Understanding Major Project Constraints That Can Threat Project’s Success
Project managers’ responsibilities include dealing with limits as every project and its resources are finite. Managing project constraints is about ensuring that a project will be completed on time and on budget, with all required resources.
These constraints are limiting factors for the project that can influence costs, quality, delivery, and final project success. For project managers, it is as important as managing project assumptions.
Some people identify up to 20 project constraints to consider, some focus on the major three. We’ll cover these three main and six additional project constraints likely to impact nearly every project.
So what are the constraints of project management?
Three Classic Project Management Constraints
Even a project manager without experience knows about the core classical constraints in project management. Knows and fears them.
Time, Scope and Cost make PMs think about:
- what the deadline for delivering the output will be.
- what the expected result will be.
- how much money is available to achieve this outcome.
This is all about the triple constraint theory. This theory proclaims that every project operates within the boundaries of scope, time, and cost. Changing one factor will significantly affect the other two.
Scope in the Triple constraint
Scope creep can overtake you any time. To predict and avoid it, it’s important to determine and document all project goals and requirements before work begins. Additional features can only boost the time and budget constraints of the project. Tracking scope changes will empower you to discuss trade-offs early and realize necessary adjustments before your project fails.
Time in the Triple constraint
It’s not a secret that if you want a project done fast, it’s going to cost you a lot. Short deadlines will always require additional resources to get the work done on time. Having a scope document, you will get a strong foundation for understanding your project’s time constraint as you can use it to create project estimates. Try to look beyond task hours, as the time you spend on daily meetings counts too. The more accurate your estimates will be, the better.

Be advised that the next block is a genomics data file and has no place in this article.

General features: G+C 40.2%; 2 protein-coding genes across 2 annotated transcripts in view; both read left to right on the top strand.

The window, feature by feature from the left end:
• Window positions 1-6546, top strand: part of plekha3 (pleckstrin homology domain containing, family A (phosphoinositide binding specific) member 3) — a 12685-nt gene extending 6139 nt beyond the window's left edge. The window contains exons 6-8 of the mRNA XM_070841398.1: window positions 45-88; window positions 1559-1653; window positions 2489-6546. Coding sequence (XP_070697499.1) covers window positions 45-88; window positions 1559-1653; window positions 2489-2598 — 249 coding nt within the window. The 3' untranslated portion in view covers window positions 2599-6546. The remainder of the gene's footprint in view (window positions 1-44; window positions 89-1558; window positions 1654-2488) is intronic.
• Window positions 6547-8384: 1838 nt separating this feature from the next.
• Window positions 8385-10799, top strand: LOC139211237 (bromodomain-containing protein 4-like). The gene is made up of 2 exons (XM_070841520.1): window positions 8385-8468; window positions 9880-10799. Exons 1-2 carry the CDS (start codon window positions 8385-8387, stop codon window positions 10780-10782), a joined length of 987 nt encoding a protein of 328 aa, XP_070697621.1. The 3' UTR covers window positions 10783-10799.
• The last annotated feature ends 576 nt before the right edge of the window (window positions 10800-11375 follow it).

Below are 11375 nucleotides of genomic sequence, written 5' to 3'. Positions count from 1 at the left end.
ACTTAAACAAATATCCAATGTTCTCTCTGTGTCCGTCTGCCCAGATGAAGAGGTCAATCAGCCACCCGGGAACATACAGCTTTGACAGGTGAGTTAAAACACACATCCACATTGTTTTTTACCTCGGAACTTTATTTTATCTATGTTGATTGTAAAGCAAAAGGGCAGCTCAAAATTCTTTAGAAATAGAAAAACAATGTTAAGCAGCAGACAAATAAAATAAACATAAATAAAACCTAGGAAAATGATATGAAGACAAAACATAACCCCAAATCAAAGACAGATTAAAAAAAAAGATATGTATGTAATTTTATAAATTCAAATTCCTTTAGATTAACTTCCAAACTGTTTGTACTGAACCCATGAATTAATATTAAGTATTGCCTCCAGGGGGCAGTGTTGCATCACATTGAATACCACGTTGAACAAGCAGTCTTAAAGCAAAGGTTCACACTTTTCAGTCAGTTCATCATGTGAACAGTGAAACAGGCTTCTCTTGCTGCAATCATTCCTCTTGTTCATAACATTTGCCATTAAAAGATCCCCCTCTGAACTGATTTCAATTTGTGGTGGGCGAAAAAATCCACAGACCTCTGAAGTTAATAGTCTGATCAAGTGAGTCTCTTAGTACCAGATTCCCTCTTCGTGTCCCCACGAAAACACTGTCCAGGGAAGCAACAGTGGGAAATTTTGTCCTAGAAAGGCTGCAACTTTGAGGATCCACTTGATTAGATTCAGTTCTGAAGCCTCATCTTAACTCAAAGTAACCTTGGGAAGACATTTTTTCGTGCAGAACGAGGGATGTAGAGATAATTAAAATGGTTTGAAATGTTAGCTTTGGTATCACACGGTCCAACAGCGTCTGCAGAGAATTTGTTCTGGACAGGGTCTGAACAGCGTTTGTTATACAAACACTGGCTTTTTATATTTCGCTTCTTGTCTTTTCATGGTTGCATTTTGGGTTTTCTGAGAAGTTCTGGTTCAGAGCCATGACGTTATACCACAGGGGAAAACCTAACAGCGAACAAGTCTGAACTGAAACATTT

Cost in the Triple constraint
Estimating efforts and time also forms the basis for your project budget. Do not forget to consider resource costs, materials, and equipment when formulating a project budget. Dealing with budget constraints requires earlier and frequent communication.
In case of an unexpected expense, find time to explain how it will affect the rest of your project. The goal of project managers is to balance these three key constraints and manage expectations, making everyone understand what it takes to get project success.
Other Essential Constraints in Project Management
Undoubtfully, it is crucial for any project to reach the deadline and keep the budget. However, besides the scope, time, and costs, there are some more essential constraints that can limit the process of accomplishing the project’s goals. Here they are:
Methodology as the project constraint
There are many powerful methodologies in project management. You’ve definitely heard about Agile methodologies, in particular about Kanban and Scrum. Every methodology manifests different limitations. According to Scrum, you will have to organize daily meetings and arrange numerous reviews, so you’ll need to find decent resources to cover these efforts.